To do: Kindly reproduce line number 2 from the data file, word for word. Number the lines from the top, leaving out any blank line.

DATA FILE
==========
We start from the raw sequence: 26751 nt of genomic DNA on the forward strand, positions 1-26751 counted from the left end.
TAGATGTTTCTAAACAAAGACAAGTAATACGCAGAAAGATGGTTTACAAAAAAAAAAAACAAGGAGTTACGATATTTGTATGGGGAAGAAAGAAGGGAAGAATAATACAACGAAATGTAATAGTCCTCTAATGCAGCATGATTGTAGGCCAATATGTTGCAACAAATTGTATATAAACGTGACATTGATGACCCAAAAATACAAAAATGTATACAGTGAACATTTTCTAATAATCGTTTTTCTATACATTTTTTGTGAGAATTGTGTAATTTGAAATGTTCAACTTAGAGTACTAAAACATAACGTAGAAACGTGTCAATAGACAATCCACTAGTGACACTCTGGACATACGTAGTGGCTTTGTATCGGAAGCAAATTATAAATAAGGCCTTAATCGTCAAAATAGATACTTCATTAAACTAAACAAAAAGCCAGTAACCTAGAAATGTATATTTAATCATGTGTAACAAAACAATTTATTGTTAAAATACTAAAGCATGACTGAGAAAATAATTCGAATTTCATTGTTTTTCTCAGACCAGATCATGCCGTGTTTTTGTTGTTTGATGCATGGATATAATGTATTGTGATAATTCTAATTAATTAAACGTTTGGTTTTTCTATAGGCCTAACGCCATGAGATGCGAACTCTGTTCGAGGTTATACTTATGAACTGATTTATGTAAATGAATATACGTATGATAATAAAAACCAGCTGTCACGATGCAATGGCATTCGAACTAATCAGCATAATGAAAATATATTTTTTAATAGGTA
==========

TAGATGTTTCTAAACAAAGACAAGTAATACGCAGAAAGATGGTTTACAAAAAAAAAAAACAAGGAGTTACGATATTTGTATGGGGAAGAAAGAAGGGAAGAATAATACAACGAAATGTAATAGTCCTCTAATGCAGCATGATTGTAGGCCAATATGTTGCAACAAATTGTATATAAACGTGACATTGATGACCCAAAAATACAAAAATGTATACAGTGAACATTTTCTAATAATCGTTTTTCTATACATTTTTTGTGAGAATTGTGTAATTTGAAATGTTCAACTTAGAGTACTAAAACATAACGTAGAAACGTGTCAATAGACAATCCACTAGTGACACTCTGGACATACGTAGTGGCTTTGTATCGGAAGCAAATTATAAATAAGGCCTTAATCGTCAAAATAGATACTTCATTAAACTAAACAAAAAGCCAGTAACCTAGAAATGTATATTTAATCATGTGTAACAAAACAATTTATTGTTAAAATACTAAAGCATGACTGAGAAAATAATTCGAATTTCATTGTTTTTCTCAGACCAGATCATGCCGTGTTTTTGTTGTTTGATGCATGGATATAATGTATTGTGATAATTCTAATTAATTAAACGTTTGGTTTTTCTATAGGCCTAACGCCATGAGATGCGAACTCTGTTCGAGGTTATACTTATGAACTGATTTATGTAAATGAATATACGTATGATAATAAAAACCAGCTGTCACGATGCAATGGCATTCGAACTAATCAGCATAATGAAAATATATTTTTTAATAGGTA